Bold prescriptions

From Russ Baker of TomPaine:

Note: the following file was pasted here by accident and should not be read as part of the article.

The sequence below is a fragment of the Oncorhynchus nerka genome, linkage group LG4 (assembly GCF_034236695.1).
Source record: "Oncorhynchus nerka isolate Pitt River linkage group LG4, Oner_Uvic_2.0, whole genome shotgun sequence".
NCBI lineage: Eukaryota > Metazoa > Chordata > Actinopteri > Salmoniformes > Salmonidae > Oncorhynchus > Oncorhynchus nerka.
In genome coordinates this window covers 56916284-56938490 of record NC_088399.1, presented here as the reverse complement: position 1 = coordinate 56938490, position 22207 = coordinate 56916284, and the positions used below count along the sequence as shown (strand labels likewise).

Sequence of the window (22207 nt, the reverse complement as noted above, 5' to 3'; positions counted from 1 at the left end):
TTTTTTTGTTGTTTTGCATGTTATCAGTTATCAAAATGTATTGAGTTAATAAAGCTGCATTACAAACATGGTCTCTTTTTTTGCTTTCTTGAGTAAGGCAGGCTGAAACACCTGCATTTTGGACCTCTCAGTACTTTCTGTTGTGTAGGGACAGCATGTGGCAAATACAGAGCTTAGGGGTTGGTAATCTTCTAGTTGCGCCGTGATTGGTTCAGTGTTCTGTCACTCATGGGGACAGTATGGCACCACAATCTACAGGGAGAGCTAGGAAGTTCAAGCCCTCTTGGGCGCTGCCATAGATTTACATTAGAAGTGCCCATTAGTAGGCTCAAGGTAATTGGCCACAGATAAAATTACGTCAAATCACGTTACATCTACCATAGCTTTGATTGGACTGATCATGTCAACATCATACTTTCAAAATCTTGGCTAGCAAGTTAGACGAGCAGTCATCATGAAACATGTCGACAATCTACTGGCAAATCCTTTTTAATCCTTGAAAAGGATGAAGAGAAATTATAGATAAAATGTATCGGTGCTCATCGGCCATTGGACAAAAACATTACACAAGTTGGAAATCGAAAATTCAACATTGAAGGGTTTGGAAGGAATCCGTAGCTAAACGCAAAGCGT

Monday’s Washington Post reported on the increasing numbers of pharmacists who refuse to fill prescriptions for birth control and morning-after pills, saying that doing so would violate personal tenets. Like the Terri Schiavo case, where ardent defenders of the sanctity of traditional marriage were willing to poke every branch of government into the private business of husband and wife, the harmful activism of right-wing pharmacists affords reasonable-minded, middle-of-the-road or progressive folks a fine opportunity to seize the moral high ground, and begin moving the national conversation away from cynical, demagogic politicians and the mobs they foment...This and the Schiavo case are but a few examples of a rising tide of societal or individual professional decisions made “for” others— which includes teachers not wanting to teach evolution or parents not wanting others’ kids to get an unambiguous understanding of a universally accepted scientific concept. But it really hits home when life and death are concerned. It probably won’t be long before we hear about police officers, emergency medical technicians, and others starting to ignore the rules and making their own personal, “moral” judgments. Then we’ll really see the whole issue of rights—and who should exercise them— explode. Now would be a fine time to start discussing this, and not leave it to religious extremists to set the agenda. When Congress got steamrolled to vote for federal intervention in the Schiavo matter, many of those supporting the bill seemed conflicted, and later confessed to having serious doubts about what they were doing. Surely, they too would have appreciated a little “moral” guidance. By all indications, the far right had the entire Schiavo thing stage-managed down to the smallest detail, with broad cooperation between institutions, talking points agreed upon, and everyone working in overdrive on overtime. It would help a great deal if the forces of reason brought a similar energy to preparing for the controversies of the future. How can rational people start dominating the debate? By preparing to publicly articulate and defend a set of basic principles on life, death, medical care, etc.—on all the key moral issues. Some pro-choice advocates are already working to frame the abortion issue as part of a broader effort to prevent unwanted pregnancies, and to shift the onus onto those who oppose abortion under any circumstances, by asking them to come up with workable alternatives—emphasis on workable. Put in a snappier fashion, instead of concentrating on the unborn or the essentially dead, how about these right-wing moral authorities show some attention to the living? How can you support meddling in unrelated strangers’ affairs— but oppose broad, helpful intervention on issues that affect everyone—like health insurance for kids and the poor?...Social issues aren’t just for mobilizing fanatics anymore. They’re for recapturing the moral high ground and bringing it back where it belongs: with the sane, the reasonable, the decent and the fair.


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